House votes for 'fair-value' budget accounting

The House on Monday passed legislation to require the inclusion of market risk in budget estimates of federal credit programs, a change that would increase the cost estimates of mortgage and student loan programs.

The bill passed 230-165, with the help of 16 Democrats. It's one of three budget process reform measures are considering as the House prepares to consider the latest Republican budget that would slash $5.1 trillion in planned spending over the next decade.

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Under the legislation, H.R. 1872, the costs of direct loans or loan guarantees from the federal government would be calculated using "fair-value" accounting. This method of accounting would include estimates of costs that approximate the price of such loans or guarantees to buyers in the private market.

Additionally, the bill would require that federal budget totals reflect the net impact of the revenue and liabilities of home mortgage giants Fannie Mae and Freddie Mac. The Treasury Department places those entities into conservatorship in 2008, effective putting taxpayers on the hook for their non-performing loans.

Republicans said the bill would make the costs of such programs more transparent when evaluating the federal government's expenses.

"When Washington makes or guarantees a loan, it puts taxpayers at risk," said House Budget Committee Chairman Paul Ryan (R-Wis.) "It's not about imposing cost. This bill is about recognizing the actual costs of what the government does."

Rep. Chris Van Hollen of Maryland, the top Democrat on the House Budget Committee, said he doesn't oppose the idea of putting Fannie and Freddie on budget. But he said he opposes the bill because it would require federal student loans to be subject to new accounting rules.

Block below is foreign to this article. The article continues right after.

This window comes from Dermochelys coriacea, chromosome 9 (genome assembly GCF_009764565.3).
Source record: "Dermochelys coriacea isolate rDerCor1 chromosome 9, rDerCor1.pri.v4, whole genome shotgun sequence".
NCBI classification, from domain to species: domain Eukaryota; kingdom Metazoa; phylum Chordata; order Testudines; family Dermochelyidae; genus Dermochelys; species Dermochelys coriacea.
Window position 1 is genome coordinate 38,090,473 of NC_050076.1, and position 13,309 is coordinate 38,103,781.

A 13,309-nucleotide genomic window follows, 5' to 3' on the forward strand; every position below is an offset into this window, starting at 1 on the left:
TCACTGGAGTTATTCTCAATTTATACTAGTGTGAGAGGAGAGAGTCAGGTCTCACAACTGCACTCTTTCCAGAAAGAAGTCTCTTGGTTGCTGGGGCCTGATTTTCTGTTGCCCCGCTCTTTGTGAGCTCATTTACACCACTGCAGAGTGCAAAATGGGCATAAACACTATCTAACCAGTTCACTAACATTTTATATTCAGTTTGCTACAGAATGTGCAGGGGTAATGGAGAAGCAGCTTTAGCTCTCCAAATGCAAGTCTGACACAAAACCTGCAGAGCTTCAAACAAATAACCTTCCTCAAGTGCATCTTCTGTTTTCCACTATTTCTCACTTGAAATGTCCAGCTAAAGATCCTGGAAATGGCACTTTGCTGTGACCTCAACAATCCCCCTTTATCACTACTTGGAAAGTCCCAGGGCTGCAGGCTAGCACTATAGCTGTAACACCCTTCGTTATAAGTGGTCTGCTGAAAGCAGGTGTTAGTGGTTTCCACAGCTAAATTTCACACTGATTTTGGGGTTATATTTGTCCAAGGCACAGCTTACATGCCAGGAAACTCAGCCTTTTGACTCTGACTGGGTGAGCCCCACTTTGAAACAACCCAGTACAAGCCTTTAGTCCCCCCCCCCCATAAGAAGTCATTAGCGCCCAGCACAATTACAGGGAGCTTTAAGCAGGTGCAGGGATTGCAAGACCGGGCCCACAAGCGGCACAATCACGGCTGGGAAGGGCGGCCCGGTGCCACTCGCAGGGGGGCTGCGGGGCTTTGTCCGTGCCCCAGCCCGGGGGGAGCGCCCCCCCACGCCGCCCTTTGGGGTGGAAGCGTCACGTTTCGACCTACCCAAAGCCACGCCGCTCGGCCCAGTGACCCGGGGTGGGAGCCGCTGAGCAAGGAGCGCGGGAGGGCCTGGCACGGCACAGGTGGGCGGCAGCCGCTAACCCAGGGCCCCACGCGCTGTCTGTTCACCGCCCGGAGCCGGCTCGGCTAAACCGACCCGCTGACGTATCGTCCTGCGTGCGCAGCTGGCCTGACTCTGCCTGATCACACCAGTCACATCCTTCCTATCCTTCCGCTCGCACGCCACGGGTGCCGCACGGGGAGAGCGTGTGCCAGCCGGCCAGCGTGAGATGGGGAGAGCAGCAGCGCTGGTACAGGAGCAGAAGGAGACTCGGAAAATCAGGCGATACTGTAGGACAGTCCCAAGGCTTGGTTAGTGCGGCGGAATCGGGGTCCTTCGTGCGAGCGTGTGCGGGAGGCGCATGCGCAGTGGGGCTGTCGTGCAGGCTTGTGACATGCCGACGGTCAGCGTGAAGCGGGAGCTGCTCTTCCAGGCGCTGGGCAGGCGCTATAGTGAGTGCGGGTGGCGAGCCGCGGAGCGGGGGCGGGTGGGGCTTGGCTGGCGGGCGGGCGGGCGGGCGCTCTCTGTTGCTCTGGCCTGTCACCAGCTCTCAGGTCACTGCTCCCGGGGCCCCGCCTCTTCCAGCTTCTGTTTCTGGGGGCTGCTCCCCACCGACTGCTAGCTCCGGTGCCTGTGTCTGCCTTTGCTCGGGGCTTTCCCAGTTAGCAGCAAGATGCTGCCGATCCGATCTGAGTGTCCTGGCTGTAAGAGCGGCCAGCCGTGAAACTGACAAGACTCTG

Van Hollen and other Democrats argued that these sorts of changes would make these valuable programs appear more expensive, and thus make them more vulnerable to cuts.

"It's nothing but a dishonest attempt to make worthy government programs appear more costly, so that those ideologically opposed to government and government spending can more easily undermine those very programs," Rep. Bill Pascrell (D-N.J.) said.

Democrats also argued that simply changing the budget process wouldn't necessarily help lead to compromise over the nation's spending.

"It's a mistake to suggest that simply tinkering with the budget process will somehow solve our problems," Van Hollen said. "The reason we saw a government shutdown last October had nothing to do with budget process."

Another budget process bill slated for later this week, H.R. 1871, would prohibit automatic inflation increases in budgets to assume higher costs each year.

The White House has stated opposition to both budget process bills.

— Erik Wasson contributed

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